Crafting your music’s elevator pitch.
Before people hear your music, they often need to be convinced to listen.
Maybe they get a recommendation from a friend, or see a cool Instagram ad, or read an intriguing blog review. Perhaps it’s an eye-catching album cover that stands out in a Spotify playlist. But SOMETHING has to capture their imagination and make them curious enough to press play.
One of the obvious tools you can use to grab attention is your “elevator pitch” — a compelling description of your sound, story, audience, or purpose. But you don’t have all day to sell someone on your music, so your description has to pack a punch. It should be something you can write in a tweet or say in a single breath.
In this episode of the DIY Musician Podcast, you’ll learn how to come up with a compelling elevator pitch for your unique sound!
Why you need an elevator pitch for your music
1. “Your music is the last thing that matters.”
But once someone has gone the distance to actually check out your music, now it’s the ONLY thing that matters. Your music description could be the thing that gets them a step closer to listening.
2. Hand-feed your good press to journalists!
You’d be shocked how many glowing reviews contain descriptions or whole passages copied from a press release.
3. Instantly clarify who your music IS and ISN’T for.
It’s important for the person hearing your elevator pitch to know right away whether they’re curious to learn more about your music. Again, speed is important. Our attention spans are growing shorter by the minute.
4. You’ll have a branding litmus test.
Once you define your sound, you can gauge all your efforts against it to see if you’re presenting a consistent brand.
Where to use your music’s elevator pitch:
- Descriptions on your social bios
- On your website homepage (above the fold)
- Press releases
- Your email signature
- Conversations with potential fans or industry professionals
- Give the talking points to your audience, so they can spread the word for you!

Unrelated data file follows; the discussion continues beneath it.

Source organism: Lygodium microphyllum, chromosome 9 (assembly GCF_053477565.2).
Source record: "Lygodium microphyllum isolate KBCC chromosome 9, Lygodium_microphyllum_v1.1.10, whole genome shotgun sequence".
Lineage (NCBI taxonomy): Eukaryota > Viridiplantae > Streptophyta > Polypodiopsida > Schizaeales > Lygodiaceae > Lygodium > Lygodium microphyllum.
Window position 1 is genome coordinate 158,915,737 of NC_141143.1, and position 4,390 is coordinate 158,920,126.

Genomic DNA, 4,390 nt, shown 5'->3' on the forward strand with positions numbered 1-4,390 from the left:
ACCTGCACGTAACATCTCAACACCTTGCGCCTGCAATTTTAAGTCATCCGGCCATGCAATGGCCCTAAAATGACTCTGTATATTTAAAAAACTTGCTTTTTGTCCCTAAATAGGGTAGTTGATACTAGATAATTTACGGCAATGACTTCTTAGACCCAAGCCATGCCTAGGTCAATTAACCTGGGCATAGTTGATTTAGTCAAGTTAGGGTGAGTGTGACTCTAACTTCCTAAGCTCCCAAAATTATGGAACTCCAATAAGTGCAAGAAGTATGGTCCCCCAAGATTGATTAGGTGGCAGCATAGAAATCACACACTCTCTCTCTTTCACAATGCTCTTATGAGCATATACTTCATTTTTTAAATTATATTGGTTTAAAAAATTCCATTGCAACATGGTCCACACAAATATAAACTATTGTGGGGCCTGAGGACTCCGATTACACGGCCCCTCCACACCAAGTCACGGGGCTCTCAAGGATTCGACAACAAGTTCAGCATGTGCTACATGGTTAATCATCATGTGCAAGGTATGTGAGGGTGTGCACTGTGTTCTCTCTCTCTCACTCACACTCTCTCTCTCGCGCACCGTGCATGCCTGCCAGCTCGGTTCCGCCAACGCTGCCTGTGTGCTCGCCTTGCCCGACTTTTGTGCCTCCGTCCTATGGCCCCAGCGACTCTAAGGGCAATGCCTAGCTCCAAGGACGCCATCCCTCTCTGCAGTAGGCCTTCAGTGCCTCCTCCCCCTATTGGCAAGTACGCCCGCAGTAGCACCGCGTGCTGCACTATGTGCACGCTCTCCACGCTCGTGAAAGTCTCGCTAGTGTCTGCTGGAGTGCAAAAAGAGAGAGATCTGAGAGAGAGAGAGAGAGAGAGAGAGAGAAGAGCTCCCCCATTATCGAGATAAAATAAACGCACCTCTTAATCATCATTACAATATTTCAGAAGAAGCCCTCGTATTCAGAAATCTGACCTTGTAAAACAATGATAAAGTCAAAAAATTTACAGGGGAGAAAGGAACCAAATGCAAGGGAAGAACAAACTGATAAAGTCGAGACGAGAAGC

What your music elevator pitch should and should NOT contain
First, your music description does NOT need to (and can’t) tell your whole story. It cannot capture the breadth of your range, or the full scope of your listening habits and influences. Remember, it’s supposed to be short. It just needs to plant a seed of curiosity, which is freeing because then you can focus on the single-most memorable aspect of your music, story, or audience.
Your music pitch should contain some of (but not all of) these things:
- What feeling or mood your music sounds like
- One or two similar artists
- Who your audience is
- How your music will alter their world
- Why you make music (what you are FOR or AGAINST)
Your music pitch should NOT:
- Use overly technical jargon (music theory, nerdy gear references, etc.)
- Reference artists who are too niche
- Have redundant words
- Sound cliche (“the lovechild of…” “this yet that,” etc.)
How to write an elevator pitch for your music
1. The “Frankenstein” method
My friend Lisa Lepine was the first person who introduced me to this concept, which involves combining two artists, one who’s a classic household name, and the other a current artist that is famous enough to be recognized beyond a niche scene.
“Talking Heads meets Doja Cat”
“Barbara Streisand singing for Future Islands”
“If Lil Nas X produced the next Phoebe Bridgers album”
I don’t always love this method because it can get stale quick. But it’s a great exercise for every artist to try, even if only as a starting point. And sometimes you’ll stumble upon something that just works.
2. The “I’m right for you” method
With this approach, you define your sub-genre and audience in one sentence that follows this formula: “I make _________ for ___________.”
“Outlaw Country for White-Collar Criminals”
“Nerd-Rap for Soccer Moms”
“Post-Punk for Your Next Protest…”
Don’t worry too much about ostracizing people who aren’t literally in the defined audience. People are imaginative enough to know whether they’re curious or not, even if they’re not soccer moms, going to a protest, or about to commit wire fraud.
3. The “situational story” method
This one gives you the most flexibility to get creative. You can either tell some part of your own story, or create a situation in which the audience must imagine themselves.
“What if you were the last person on earth? You’d still need a dance anthem. This is EDM for end-times!”
“I worked in a shoe factory to save up enough money to get the hell out of my small town; but now I miss that isolation and there’s a longing in my slow folks songs… trying to sing my way back to sanity amidst the buzzing phones and flashing city lights.”
Okay, maybe that last one’s too long, but you get the idea.
How do YOU describe your music? Let me know!
Those are just three methods you can use to describe your music.
Hopefully they give you a good place to start though, and you can combine any of the good stuff you come up with from there.
Once you have a description written, I’d love to read it. So share your “elevator pitch” in the comments below, along with a link to your music.